"The most important dietary supplement is a probiotic," he said, noting that there's been a great deal of research on intestinal bacteria that has recently garnered considerable attention. "I discuss with patients the proven studies about probiotics lessening IBS symptoms. I also reference the most recent studies in my blog posts (www.endomune.com/blog). Controlled trials using probiotics in patients with IBS have shown statistical benefit, [as well as that] probiotics are safe and without any serious side effects."
Indeed, as Dr. Gregory Leyer, chief scientific officer with Wisconsin-based UAS LifeSciences, a probiotic supplier for 30 years, noted that the culmination of a five-year extensive study called the Human Microbiome Project (HMP) was published last year. This study categorized and evaluated the microorganisms that live in and on the body with the largest concentration being in the gut. "Many further studies have already been initiated that make use of this body of knowledge. At the time of release, leading news sources published articles, and since then there has been a regular release of new findings," he said.
One strain of bacteria, Lactobacillus acidophilus DDS-1 is common to all of UAS LifeSciences' formulations, and in many of them, the company has added carefully selected Bifidobacterium species. Its practitioner lineup, Multi-Flora probiotics, currently includes five products: Multi-Flora Daily, Multi-Flora Adult, Multi-Flora Junior, Multi- Flora Women's and Multi-Flora Acidophilus. According to Dr. Leyer, UAS has selected strains for its formulas that have many beneficial qualities including:
"Our Multi-Flora Adult formula was used in a 25-person clinical case study of IBS patients where close to 90 percent of the participants experienced a minimum of 50 percent reduction in one or more symptoms," said Dr. Leyer. "The data behind the Bifidobacterium strains also offer compelling evidence on GI symptom relief and transit improvements."
Digestive Discomfort & Gut Healing According to Dr. Sandford, Patient One created its line to meet expanding demand for evidence- backed supplements through health care practitioners. "Our products contain science- backed ingredients, including numerous trademarked and patented ingredients, which have been extensively studied," he said. The company offers a viable alternative to a common conventional approach toward alleviating digestive discomfort, which is to prescribe or suggest stomach acid blockers. "This reduces the ability for the body to properly break down proteins, impairs overall digestion and may actually increase the feelings of acid reflux," said Dr. Sandford. "In some cases, the opposite approach is helpful, with the judicious prescription of a well-balanced, acid-containing supplement, such as Patient One's P3-HCL Digest, which is designed to increase stomach acidity to help with proper digestion and to help keep the valves on the stomach closed, thus reducing incidences of heartburn."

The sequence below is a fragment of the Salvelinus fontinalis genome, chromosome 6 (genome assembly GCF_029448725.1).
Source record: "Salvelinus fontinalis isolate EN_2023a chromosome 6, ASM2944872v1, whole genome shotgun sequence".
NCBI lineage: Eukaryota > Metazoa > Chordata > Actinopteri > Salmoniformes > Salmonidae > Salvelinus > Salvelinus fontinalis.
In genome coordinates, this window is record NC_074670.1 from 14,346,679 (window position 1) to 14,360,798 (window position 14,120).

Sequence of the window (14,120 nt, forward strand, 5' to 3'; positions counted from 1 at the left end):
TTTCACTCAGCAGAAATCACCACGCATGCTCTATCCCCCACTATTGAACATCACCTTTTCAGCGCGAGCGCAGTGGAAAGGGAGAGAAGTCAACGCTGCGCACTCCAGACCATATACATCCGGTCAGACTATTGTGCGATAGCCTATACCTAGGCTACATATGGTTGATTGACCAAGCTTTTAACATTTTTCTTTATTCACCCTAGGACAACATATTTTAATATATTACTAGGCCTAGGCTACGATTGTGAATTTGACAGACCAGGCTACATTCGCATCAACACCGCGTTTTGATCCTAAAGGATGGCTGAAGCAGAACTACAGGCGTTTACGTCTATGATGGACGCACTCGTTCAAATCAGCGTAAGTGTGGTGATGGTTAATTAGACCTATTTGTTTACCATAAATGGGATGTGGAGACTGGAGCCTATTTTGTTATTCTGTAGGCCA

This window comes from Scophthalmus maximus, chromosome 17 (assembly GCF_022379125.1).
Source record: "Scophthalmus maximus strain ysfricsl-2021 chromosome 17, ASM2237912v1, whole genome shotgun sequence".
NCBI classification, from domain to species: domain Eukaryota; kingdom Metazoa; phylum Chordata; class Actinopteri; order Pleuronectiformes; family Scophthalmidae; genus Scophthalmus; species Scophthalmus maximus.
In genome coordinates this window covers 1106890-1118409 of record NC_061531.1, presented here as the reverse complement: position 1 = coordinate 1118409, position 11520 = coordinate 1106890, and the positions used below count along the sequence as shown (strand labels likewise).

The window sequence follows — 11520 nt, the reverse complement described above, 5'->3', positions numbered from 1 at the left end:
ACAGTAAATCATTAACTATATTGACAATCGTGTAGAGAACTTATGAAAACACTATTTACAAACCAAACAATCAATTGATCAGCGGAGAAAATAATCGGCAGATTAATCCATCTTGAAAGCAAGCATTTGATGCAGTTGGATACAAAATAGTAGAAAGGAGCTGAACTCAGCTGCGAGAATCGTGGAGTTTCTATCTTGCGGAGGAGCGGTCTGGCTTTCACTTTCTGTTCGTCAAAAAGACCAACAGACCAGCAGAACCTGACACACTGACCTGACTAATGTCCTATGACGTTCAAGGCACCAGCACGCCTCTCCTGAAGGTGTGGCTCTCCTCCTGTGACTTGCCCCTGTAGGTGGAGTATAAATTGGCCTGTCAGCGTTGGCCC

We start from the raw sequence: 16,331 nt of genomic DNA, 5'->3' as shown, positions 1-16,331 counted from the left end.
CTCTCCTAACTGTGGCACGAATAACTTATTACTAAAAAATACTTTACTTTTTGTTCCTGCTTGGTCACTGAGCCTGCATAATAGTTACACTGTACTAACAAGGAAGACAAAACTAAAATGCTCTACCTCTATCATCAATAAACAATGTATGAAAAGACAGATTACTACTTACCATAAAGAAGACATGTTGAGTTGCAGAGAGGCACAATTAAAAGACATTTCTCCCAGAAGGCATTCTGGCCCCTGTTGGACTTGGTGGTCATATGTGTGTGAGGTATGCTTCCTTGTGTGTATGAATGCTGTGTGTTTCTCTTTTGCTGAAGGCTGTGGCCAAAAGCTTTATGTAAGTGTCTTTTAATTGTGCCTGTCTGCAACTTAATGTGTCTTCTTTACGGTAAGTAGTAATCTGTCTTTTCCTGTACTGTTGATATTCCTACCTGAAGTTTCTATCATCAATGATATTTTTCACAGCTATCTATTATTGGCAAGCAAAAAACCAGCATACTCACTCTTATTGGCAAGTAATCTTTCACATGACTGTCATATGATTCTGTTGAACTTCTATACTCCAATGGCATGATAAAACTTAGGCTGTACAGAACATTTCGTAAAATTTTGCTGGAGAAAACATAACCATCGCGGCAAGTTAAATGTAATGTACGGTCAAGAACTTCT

When digestion is impaired, Dr. Sandford noted it is often helpful to use supplemental digestive enzymes while the body is in the process of recovering via sleep management, diet modification and exercise. "Patient One's GI-One has a broad array of carbohydrate, protein and fat enzymes, such as amylase, bromelain, lipase, lactase, pancreatin and proteases, can help provide a broad-spectrum coverage of digestive support."
Also helpful during the gut-healing phase are products that assist in coating the gut and helping the lining repair itself. "A good combination might include licorice (deglycyrrhizated), slippery elm bark and marshmallow root," he said. "As one of the primary foods that fuels the cells in the gut lining is glutamine, a high dose of glutamine may be indicated (although caution should be used in the cases of Crohn's disease or ulcerative colitis)."
To that end, Patient One launched in December 2013 its GastroOne product, which offers a natural Strawberry flavor, unlike other unpleasant-tasting gastro products on the market. It also offers a higher dose of glutamine than many other formulas. Diet & Lifestyle After ruling out any underlying medical disorder, Dr. Hoberman stressed it is important to determine what factors may be responsible for producing the symptoms. "Diet is a major factor—some individuals have problems with lactose or fructose intolerance and some are sensitive to gluten, while eating fatty foods in general can contribute to indigestion and heartburn," he said. "Diets low in roughage or lacking daily servings of fruits and vegetables can lead to constipation. Increasing fiber helps some individuals with constipation."
Dr. Crinnion said he has been astounded by the health impact when a person stops eating the foods that cause their bodies harm. "I have been equally astounded by how few adults would prefer to eat bad diets and continue to have chronic health problems, but food choices are often more emotional than rational," he said.
After one stops consuming problem-causing foods, then Dr. Crinnion can use a variety of botanical and nutritional products to reduce the inflammation, heal the tissues, restore proper function and help the microbiome. "But, all of these things are very difficult to achieve if the offender foods are still being eaten," he said.
Dr. Teitelbaum's advice is to have patients avoid iced drinks during meals if indigestion is a problem, as the low temperatures can decrease digestive enzyme activity, which works best at 98.6 degrees. Further, he has his patients consider sugar free diet colas (e.g.- Zevia Cola) with meals, as colas are very acidic, which can help digestion.
Beyond making sure a patient's diet is healthy, Dr. Crinnion has them do some form of regular exercise to "burn off" stress. "So many people hold stress in their guts, so this can be critical," he said.
Dr. Hoberman concluded that the complex issues of the GI tract require a holistic approach. "Health care providers can work together using all modalities to evaluate and improve the gut function," he said. "There is significant signaling between the brain and gut in both directions. Working on the mindgut connection is a very important part of treating the 'whole' patient."